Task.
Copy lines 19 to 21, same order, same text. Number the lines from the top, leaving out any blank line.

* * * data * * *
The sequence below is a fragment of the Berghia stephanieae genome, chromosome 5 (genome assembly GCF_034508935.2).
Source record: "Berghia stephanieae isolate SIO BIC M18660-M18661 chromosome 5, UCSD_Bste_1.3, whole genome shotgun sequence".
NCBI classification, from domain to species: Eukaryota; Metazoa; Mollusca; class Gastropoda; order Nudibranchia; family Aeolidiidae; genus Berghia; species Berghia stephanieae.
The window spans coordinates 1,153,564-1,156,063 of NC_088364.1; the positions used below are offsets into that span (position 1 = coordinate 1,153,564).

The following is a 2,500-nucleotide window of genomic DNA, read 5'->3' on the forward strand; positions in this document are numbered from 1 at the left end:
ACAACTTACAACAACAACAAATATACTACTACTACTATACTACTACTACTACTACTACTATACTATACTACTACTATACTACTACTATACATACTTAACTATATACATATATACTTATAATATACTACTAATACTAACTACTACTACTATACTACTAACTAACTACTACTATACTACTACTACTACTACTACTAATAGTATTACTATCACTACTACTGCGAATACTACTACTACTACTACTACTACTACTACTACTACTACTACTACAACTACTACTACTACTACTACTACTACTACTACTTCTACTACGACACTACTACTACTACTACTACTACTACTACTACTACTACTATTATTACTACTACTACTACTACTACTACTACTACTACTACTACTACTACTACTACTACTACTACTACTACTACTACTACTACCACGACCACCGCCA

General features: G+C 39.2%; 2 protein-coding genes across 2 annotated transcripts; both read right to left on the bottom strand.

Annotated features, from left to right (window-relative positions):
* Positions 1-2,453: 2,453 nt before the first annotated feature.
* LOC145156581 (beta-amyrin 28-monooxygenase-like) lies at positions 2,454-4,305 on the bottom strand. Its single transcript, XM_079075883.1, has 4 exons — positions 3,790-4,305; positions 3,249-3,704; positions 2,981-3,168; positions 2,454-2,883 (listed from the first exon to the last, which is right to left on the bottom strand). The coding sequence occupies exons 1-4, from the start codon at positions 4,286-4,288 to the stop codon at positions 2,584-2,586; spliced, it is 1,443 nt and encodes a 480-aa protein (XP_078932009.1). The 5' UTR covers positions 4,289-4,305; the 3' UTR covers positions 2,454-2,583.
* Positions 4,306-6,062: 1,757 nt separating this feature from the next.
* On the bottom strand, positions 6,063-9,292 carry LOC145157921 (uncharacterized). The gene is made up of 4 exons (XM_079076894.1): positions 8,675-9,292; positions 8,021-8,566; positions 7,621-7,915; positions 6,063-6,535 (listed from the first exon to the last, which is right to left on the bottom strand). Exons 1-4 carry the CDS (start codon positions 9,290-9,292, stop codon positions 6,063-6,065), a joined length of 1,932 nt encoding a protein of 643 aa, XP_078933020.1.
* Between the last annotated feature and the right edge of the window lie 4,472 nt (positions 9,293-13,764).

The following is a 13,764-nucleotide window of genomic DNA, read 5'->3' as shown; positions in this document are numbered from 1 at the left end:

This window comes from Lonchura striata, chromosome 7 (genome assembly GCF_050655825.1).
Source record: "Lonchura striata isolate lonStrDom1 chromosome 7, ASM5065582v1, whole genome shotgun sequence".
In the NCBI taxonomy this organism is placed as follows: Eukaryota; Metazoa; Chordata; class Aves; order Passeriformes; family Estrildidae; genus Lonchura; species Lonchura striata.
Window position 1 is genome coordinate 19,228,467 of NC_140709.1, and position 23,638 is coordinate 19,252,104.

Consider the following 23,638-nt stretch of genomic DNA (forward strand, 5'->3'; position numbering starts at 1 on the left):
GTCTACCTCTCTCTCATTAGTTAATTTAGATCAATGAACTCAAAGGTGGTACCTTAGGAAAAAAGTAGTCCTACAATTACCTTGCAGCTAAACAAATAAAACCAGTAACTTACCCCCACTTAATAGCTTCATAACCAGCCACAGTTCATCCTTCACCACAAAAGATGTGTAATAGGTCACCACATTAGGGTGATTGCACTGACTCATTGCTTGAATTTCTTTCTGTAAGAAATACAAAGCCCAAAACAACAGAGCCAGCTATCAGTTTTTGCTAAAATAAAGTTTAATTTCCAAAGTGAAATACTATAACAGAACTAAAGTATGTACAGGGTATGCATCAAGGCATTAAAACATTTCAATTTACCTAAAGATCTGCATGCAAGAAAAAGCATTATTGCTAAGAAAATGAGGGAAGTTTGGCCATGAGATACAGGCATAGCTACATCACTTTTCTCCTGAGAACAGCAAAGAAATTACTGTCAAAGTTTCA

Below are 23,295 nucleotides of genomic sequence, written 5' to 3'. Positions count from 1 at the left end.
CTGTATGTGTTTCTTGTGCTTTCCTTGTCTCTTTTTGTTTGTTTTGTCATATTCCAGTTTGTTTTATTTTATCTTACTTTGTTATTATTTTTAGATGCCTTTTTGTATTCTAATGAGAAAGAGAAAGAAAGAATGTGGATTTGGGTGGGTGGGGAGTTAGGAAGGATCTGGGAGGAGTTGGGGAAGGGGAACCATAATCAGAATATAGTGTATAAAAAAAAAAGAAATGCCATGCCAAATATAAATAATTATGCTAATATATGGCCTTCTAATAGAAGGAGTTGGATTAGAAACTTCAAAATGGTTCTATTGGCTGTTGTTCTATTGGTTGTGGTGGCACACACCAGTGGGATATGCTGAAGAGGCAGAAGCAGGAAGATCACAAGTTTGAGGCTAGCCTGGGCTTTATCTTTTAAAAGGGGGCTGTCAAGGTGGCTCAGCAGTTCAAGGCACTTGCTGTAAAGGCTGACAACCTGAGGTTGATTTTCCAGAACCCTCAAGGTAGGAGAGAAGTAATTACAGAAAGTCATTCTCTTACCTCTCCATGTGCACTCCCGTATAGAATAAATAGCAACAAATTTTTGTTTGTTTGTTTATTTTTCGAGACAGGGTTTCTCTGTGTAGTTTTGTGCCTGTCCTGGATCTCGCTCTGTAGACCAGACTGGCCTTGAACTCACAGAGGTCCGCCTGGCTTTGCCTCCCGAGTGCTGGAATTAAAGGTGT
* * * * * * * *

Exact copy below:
Consider the following 23,638-nt stretch of genomic DNA (forward strand, 5'->3'; position numbering starts at 1 on the left):
GTCTACCTCTCTCTCATTAGTTAATTTAGATCAATGAACTCAAAGGTGGTACCTTAGGAAAAAAGTAGTCCTACAATTACCTTGCAGCTAAACAAATAAAACCAGTAACTTACCCCCACTTAATAGCTTCATAACCAGCCACAGTTCATCCTTCACCACAAAAGATGTGTAATAGGTCACCACATTAGGGTGATTGCACTGACTCATTGCTTGAATTTCTTTCTGTAAGAAATACAAAGCCCAAAACAACAGAGCCAGCTATCAGTTTTTGCTAAAATAAAGTTTAATTTCCAAAGTGAAATACTATAACAGAACTAAAGTATGTACAGGGTATGCATCAAGGCATTAAAACATTTCAATTTACCTAAAGATCTGCATGCAAGAAAAAGCATTATTGCTAAGAAAATGAGGGAAGTTTGGCCATGAGATACAGGCATAGCTACATCACTTTTCTCCTGAGAACAGCAAAGAAATTACTGTCAAAGTTTCA

Below are 23,295 nucleotides of genomic sequence, written 5' to 3'. Positions count from 1 at the left end.